MONTREAL - As the largest group representing striking students rejected the government's latest offer, QMI Agency learned that the organization is receiving money from outside Quebec.
At least two Ontario branches of the Canadian Union of Public Employees (CUPE) voted in April to give the Quebec student association, ASSE, a total of $30,000.
ASSE is the main group in the larger student federation called CLASSE, which represents roughly half of the 170,000 students on strike in Quebec.
CLASSE announced Sunday morning on Twitter that it unanimously rejected Quebec Premier Jean Charest's latest tuition offer, which he made on Friday.
Nancy MacBain, staff representative for CUPE local 3906, which represents teaching employees at McMaster University in Hamilton, Ont., confirmed to QMI Agency on Sunday that the local recently voted to give $10,000.
Wayne Dealy, chair of the CUPE union representing education workers at the University of Toronto, told QMI Agency that his local gave $20,000.
He said the money was given as a gesture of solidarity and that his union has a broad commitment to students across the country.
"We think we have a moral obligation to help," he said.
The student movement is also getting financial and moral support from unions inside Quebec.
Caroline Valiquett, from a union representing Quebec professional health workers, told QMI Agency that it gave "a financial contribution" to the student movement. However, she said she didn't know the exact amount.
Several large Quebec unions plan to come together with the three main student federations for May Day festivities in Montreal on May 1. Tens of thousands are expected to be in the streets.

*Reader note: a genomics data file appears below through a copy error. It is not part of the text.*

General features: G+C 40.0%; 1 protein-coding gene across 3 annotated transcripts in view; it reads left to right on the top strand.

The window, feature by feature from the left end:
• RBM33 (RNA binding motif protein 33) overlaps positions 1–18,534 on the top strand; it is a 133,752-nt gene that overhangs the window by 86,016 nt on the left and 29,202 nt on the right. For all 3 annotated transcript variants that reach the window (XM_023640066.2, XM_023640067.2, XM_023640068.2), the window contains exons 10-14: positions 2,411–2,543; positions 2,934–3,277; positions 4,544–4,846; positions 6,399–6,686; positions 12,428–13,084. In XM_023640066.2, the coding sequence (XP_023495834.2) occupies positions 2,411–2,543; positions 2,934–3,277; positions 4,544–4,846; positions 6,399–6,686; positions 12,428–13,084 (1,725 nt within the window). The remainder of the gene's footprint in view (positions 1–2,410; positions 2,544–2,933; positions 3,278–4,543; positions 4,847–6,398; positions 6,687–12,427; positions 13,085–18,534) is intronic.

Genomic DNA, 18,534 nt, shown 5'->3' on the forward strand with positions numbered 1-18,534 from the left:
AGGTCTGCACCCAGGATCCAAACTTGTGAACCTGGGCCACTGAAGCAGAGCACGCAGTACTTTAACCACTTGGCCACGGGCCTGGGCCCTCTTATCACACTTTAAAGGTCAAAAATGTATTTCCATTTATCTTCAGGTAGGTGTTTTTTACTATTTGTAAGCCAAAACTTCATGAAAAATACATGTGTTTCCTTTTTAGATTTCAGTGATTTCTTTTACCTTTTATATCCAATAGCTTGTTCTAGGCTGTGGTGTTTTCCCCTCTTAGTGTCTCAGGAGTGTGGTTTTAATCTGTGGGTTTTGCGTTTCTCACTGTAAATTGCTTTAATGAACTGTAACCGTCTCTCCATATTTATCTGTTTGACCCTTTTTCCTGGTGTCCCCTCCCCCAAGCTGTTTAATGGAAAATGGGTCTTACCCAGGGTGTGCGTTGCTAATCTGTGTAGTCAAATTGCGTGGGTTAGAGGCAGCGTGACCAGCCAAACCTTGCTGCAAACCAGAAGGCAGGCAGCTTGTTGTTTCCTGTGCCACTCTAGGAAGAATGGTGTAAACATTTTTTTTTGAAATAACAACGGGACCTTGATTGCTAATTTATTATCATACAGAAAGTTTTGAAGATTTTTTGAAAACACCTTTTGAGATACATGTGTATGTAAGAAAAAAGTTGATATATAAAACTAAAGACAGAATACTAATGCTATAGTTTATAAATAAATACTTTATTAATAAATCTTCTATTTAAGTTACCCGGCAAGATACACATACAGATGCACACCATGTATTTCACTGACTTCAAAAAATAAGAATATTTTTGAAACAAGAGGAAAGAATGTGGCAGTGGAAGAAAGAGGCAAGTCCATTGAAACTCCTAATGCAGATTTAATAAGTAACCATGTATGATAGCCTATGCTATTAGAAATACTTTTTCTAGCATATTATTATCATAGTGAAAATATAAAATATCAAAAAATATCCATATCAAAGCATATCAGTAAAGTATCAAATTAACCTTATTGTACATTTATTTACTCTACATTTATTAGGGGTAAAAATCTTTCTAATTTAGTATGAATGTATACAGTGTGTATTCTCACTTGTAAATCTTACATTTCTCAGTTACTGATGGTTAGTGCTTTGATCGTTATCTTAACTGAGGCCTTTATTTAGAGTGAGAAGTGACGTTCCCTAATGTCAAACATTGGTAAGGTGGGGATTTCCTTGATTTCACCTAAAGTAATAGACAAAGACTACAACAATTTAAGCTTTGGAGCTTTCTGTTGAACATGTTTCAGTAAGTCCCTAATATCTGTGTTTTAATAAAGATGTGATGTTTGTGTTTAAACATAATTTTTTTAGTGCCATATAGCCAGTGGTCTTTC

Meanwhile, Gabriel Nadeau-Dubois, spokesman for the CLASSE, told QMI Agency on Sunday that his federation's rejection of Charest's offer will "stimulate" the movement and encourage more protests.
A sixth consecutive night of protests on Sunday night saw about 2,000 people on the streets of Montreal.
Leaders of the two other large student federations told QMI Agency that they believe their member associations will also reject Charest's offer.
Charest said Friday that he would spread a roughly 75% tuition increase over seven years instead of five. He also announced more funding for bursaries and said students will have access to larger loans.
However, student leaders said the offer didn't significantly address their primary concern, which is that any increase in tuition creates more student debt and makes education less accessible.
Several protests took place in Montreal and other Quebec cities on Sunday. Students and their supporters marched by the thousands Saturday night in downtown Montreal and police said the march was non-violent.
Meanwhile, a Quebec Liberal Party caucus meeting scheduled for next week was moved from Montreal to a town about 150 km away to avoid large-scale protests.
However, the CLASSE said that its members will still make their presence felt at the meeting.
"Even if Charest moves his meeting to northern Quebec, the CLASSE will be there," the federation said.
The tuition conflict is not only playing out in the streets as students have been taking each other to court for weeks over the right to attend classes.
Striking students at a university in Gatineau, Que., across the river from Ottawa, are contemplating filing a class action lawsuit to prevent the school from penalizing them for boycotting classes or not completing exams.
Difficult decisions lie ahead for striking students and school administrations.
While the majority of Quebec students have opted to finish their semesters, roughly 170,000 are still refusing to attend classes.
Universities and colleges will have to decide in the coming days whether to extend semesters further - which is logistically difficult - or to cancel the winter semester altogether.
Negotiations between students and the government have stalled.
The student strike will enter its 77th day on Monday.